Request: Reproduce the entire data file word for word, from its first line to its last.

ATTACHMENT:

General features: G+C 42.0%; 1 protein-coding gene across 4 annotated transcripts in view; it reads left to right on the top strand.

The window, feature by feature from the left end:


General features: G+C 42.0%; 1 protein-coding gene across 4 annotated transcripts in view; it reads left to right on the top strand.

The window, feature by feature from the left end: